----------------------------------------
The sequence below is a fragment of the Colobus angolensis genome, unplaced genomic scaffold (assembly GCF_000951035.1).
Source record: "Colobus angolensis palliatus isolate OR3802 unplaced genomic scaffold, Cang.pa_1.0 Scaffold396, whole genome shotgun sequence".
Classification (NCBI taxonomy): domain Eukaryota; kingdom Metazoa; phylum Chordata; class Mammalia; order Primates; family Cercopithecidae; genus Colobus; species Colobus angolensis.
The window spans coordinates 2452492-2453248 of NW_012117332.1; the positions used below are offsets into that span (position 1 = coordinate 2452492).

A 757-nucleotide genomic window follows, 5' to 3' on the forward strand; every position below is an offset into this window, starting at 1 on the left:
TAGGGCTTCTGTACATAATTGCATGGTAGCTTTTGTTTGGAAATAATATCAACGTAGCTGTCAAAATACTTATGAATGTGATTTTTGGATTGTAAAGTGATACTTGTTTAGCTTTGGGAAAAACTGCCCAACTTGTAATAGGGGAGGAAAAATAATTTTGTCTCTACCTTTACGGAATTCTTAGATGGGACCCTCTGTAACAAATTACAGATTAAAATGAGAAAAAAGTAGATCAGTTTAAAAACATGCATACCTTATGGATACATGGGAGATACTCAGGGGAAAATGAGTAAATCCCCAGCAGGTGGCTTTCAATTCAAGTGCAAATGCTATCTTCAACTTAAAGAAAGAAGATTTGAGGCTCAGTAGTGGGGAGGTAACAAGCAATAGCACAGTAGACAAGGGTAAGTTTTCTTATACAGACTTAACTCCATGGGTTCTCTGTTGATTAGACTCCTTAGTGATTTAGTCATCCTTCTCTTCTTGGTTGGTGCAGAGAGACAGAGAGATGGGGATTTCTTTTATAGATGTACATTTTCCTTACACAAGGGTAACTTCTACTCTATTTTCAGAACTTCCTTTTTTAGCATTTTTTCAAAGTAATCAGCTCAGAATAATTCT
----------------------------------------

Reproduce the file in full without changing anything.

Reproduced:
The sequence below is a fragment of the Colobus angolensis genome, unplaced genomic scaffold (assembly GCF_000951035.1).
Source record: "Colobus angolensis palliatus isolate OR3802 unplaced genomic scaffold, Cang.pa_1.0 Scaffold396, whole genome shotgun sequence".
Classification (NCBI taxonomy): domain Eukaryota; kingdom Metazoa; phylum Chordata; class Mammalia; order Primates; family Cercopithecidae; genus Colobus; species Colobus angolensis.
The window spans coordinates 2452492-2453248 of NW_012117332.1; the positions used below are offsets into that span (position 1 = coordinate 2452492).

A 757-nucleotide genomic window follows, 5' to 3' on the forward strand; every position below is an offset into this window, starting at 1 on the left:
TAGGGCTTCTGTACATAATTGCATGGTAGCTTTTGTTTGGAAATAATATCAACGTAGCTGTCAAAATACTTATGAATGTGATTTTTGGATTGTAAAGTGATACTTGTTTAGCTTTGGGAAAAACTGCCCAACTTGTAATAGGGGAGGAAAAATAATTTTGTCTCTACCTTTACGGAATTCTTAGATGGGACCCTCTGTAACAAATTACAGATTAAAATGAGAAAAAAGTAGATCAGTTTAAAAACATGCATACCTTATGGATACATGGGAGATACTCAGGGGAAAATGAGTAAATCCCCAGCAGGTGGCTTTCAATTCAAGTGCAAATGCTATCTTCAACTTAAAGAAAGAAGATTTGAGGCTCAGTAGTGGGGAGGTAACAAGCAATAGCACAGTAGACAAGGGTAAGTTTTCTTATACAGACTTAACTCCATGGGTTCTCTGTTGATTAGACTCCTTAGTGATTTAGTCATCCTTCTCTTCTTGGTTGGTGCAGAGAGACAGAGAGATGGGGATTTCTTTTATAGATGTACATTTTCCTTACACAAGGGTAACTTCTACTCTATTTTCAGAACTTCCTTTTTTAGCATTTTTTCAAAGTAATCAGCTCAGAATAATTCT